At Appropriate IT, we’ve been calling ourselves a start up. While that’s true, it sometimes feels as though we’re not. For years now, AI has been a known entity through its project-based work, and concepts for our latest iteration have been piloted for the past couple of years. As we hit 2014 though, we’re shifting gears a bit – launching the hybrid model of Innovation Lab and Development Academy that we will scale. That also means, we’re beginning to bring in the first round of outside funding (seed stage investments) that will enable our growth.
Given where we are now, I’ve been making sense of early stage funding opportunities for our organization over the past few months. This means that I’ve been deep in research and mapping mode. I could reflect on this process for days. For now, I’ll share a bit about a type of capital we are cultivating.
To clarify up front, AI is currently raising investment (not philanthropic or grant) capital to fund our general operating costs, expansion of our execution team and refinement of our revenue generation strategy. This is money invested in AI for the purpose of earning a financial return on investment – of making money. Put as simplistically as could be, if a funder were to invest a dollar in AI today, we would give them more than a dollar back in the future. (Terms and size of deals will vary, and risk rates will be factored into valuations – but you get the gist.) Our investors are making a bet on our success, and, in return, they get a share of the profit that comes along with that.
I’m emphasizing this point because it can be a bit confusing. As you’ll see throughout our website, we are very committed to having a positive social impact in the world. In fact, it is core to our design and measurement of our own success.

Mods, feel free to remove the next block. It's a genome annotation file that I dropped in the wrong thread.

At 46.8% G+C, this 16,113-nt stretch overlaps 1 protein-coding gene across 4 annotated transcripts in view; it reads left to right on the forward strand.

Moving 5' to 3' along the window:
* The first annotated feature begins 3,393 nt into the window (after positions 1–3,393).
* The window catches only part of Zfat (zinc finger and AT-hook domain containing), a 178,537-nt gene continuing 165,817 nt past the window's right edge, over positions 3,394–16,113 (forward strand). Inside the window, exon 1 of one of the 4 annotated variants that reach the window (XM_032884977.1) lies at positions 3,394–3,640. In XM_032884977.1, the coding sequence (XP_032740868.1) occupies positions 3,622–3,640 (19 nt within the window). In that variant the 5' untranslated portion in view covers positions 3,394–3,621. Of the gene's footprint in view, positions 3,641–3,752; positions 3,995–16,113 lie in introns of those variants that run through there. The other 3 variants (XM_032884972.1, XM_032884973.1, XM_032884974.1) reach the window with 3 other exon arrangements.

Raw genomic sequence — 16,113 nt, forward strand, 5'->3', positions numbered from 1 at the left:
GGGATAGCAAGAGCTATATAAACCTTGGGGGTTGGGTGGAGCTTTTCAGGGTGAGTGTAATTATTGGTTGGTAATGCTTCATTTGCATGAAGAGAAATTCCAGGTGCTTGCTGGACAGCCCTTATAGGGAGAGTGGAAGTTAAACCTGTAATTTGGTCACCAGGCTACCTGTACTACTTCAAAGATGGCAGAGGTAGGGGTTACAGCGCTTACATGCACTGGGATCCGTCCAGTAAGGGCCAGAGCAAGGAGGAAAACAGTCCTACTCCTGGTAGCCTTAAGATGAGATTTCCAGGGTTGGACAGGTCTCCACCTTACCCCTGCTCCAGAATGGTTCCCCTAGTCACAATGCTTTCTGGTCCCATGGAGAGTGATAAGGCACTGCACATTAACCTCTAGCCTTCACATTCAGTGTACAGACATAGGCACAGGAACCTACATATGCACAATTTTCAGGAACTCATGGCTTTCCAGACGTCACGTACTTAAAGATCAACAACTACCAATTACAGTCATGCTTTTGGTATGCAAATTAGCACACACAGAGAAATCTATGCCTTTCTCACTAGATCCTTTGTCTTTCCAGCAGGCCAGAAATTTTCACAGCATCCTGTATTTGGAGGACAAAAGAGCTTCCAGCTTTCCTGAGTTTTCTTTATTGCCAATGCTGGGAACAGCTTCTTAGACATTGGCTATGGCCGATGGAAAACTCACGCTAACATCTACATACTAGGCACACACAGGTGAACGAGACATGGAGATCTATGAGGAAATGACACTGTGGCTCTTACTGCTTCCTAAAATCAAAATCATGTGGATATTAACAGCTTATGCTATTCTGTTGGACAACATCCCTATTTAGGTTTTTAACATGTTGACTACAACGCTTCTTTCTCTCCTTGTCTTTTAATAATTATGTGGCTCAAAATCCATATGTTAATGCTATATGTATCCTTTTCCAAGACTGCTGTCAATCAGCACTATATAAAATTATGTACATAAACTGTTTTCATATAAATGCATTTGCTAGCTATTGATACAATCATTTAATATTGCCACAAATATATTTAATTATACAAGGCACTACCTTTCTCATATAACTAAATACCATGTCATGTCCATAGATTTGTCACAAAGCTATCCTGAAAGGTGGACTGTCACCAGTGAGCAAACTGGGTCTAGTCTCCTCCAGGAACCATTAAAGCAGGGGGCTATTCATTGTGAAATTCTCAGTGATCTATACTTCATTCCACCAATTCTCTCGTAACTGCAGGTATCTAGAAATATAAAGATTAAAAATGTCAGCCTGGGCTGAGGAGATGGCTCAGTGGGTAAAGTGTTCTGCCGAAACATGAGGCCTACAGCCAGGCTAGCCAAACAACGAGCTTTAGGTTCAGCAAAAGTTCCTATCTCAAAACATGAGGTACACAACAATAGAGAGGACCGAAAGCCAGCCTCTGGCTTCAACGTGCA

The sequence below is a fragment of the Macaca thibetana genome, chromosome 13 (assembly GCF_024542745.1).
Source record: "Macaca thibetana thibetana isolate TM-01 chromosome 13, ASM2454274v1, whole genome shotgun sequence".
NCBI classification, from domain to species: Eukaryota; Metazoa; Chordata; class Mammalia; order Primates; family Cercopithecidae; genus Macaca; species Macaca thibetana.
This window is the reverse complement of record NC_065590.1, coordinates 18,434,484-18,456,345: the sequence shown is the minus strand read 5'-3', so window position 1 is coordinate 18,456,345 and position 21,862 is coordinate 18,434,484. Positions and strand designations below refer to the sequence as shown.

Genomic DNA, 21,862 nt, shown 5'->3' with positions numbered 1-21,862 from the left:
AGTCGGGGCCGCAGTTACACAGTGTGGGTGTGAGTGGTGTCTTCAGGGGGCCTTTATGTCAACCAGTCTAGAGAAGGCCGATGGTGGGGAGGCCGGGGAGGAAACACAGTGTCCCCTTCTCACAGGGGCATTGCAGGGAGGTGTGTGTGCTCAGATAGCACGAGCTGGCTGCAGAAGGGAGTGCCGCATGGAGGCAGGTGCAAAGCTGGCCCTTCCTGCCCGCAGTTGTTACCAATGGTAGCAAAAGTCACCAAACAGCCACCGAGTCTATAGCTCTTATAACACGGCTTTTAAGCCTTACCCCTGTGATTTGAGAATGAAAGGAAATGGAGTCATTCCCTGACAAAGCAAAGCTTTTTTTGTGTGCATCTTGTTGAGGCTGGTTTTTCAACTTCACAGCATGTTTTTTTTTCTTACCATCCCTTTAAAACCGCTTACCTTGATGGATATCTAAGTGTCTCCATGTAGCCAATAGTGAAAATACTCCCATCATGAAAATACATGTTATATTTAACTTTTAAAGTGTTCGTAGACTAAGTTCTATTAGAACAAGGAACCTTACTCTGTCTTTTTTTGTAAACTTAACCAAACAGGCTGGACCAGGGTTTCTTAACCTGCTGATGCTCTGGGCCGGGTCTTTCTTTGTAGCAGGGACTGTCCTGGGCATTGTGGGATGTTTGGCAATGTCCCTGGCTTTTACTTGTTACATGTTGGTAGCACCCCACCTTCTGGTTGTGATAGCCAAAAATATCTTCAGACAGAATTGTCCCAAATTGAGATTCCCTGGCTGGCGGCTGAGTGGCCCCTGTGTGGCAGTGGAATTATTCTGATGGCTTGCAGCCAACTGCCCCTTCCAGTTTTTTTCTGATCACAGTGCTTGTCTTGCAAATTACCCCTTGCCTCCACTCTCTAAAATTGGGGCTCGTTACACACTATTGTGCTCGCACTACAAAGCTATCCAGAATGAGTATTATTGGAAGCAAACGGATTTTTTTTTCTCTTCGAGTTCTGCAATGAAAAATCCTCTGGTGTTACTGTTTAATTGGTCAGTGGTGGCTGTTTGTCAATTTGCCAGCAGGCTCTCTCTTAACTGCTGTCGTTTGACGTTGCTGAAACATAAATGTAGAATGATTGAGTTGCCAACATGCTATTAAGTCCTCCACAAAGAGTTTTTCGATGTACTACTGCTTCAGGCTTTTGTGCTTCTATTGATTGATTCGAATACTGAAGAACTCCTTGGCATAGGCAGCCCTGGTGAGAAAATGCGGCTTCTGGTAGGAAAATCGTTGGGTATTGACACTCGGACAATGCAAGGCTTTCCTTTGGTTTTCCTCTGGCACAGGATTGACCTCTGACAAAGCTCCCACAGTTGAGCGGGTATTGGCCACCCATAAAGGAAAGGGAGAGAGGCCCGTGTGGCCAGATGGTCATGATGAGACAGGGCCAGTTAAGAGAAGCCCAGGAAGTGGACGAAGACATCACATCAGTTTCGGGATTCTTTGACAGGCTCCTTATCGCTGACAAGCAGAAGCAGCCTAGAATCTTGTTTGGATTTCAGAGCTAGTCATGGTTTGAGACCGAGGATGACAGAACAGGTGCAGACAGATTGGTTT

Basically, our “social enterprise” structure means that we have chosen to accomplish our organization’s social impact through a for-profit business model. We believe our reach is broadest, our intervention most unparalleled and our model most sustainable if we earn revenue to enable the social impact we hope to have in the world. We see a market opportunity for the role AI will play in the tech space. We’ll capitalize on that, and along the way, be sure to mainstream social impact priorities in the myriad ways we can. In fact, we think that this mainstreaming will make our business itself stronger – more competitive, informed, insightful.
To be clear though, this all means that our first priority is being a financially successful and sustainable business – so that we can then fulfill our social impact agenda.
As a result of this “double bottom line” approach, much of the capital that we bring in will be “blended value” capital. This sort of thing – money invested to earn a financial return with a conciousness of social impact – is not a super-new frontier. Movements around things like Socially Responsible Investing (SRI) as a means of diverting capital from bad practices, microfinance as an asset class that can reach and empower underserved populations and many, many other interventions have all sought to make sense of strategies for capital markets to work as a tool for social change.